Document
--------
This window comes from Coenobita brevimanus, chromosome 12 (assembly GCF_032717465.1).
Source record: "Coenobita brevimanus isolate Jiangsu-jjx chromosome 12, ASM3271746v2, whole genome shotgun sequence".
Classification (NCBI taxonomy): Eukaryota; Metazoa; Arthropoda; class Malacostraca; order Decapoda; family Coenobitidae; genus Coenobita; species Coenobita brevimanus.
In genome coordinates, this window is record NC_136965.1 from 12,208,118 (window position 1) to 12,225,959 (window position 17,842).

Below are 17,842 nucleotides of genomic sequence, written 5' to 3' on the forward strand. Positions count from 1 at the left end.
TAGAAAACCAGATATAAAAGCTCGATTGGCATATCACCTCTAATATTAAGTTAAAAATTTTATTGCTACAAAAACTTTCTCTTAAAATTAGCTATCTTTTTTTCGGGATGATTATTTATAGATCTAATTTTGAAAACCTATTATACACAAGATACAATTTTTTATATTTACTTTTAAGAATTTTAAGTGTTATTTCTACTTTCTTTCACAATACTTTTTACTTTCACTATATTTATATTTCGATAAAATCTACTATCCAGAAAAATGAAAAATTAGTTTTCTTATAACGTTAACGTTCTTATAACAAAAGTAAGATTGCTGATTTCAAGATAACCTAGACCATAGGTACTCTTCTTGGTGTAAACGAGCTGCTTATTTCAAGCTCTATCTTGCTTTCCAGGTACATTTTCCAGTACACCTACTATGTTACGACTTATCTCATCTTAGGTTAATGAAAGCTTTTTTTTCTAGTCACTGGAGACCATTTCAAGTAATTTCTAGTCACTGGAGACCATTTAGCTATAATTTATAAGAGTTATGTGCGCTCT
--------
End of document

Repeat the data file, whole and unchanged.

This window comes from Coenobita brevimanus, chromosome 12 (assembly GCF_032717465.1).
Source record: "Coenobita brevimanus isolate Jiangsu-jjx chromosome 12, ASM3271746v2, whole genome shotgun sequence".
Classification (NCBI taxonomy): Eukaryota; Metazoa; Arthropoda; class Malacostraca; order Decapoda; family Coenobitidae; genus Coenobita; species Coenobita brevimanus.
In genome coordinates, this window is record NC_136965.1 from 12,208,118 (window position 1) to 12,225,959 (window position 17,842).

Below are 17,842 nucleotides of genomic sequence, written 5' to 3' on the forward strand. Positions count from 1 at the left end.
TAGAAAACCAGATATAAAAGCTCGATTGGCATATCACCTCTAATATTAAGTTAAAAATTTTATTGCTACAAAAACTTTCTCTTAAAATTAGCTATCTTTTTTTCGGGATGATTATTTATAGATCTAATTTTGAAAACCTATTATACACAAGATACAATTTTTTATATTTACTTTTAAGAATTTTAAGTGTTATTTCTACTTTCTTTCACAATACTTTTTACTTTCACTATATTTATATTTCGATAAAATCTACTATCCAGAAAAATGAAAAATTAGTTTTCTTATAACGTTAACGTTCTTATAACAAAAGTAAGATTGCTGATTTCAAGATAACCTAGACCATAGGTACTCTTCTTGGTGTAAACGAGCTGCTTATTTCAAGCTCTATCTTGCTTTCCAGGTACATTTTCCAGTACACCTACTATGTTACGACTTATCTCATCTTAGGTTAATGAAAGCTTTTTTTTCTAGTCACTGGAGACCATTTCAAGTAATTTCTAGTCACTGGAGACCATTTAGCTATAATTTATAAGAGTTATGTGCGCTCT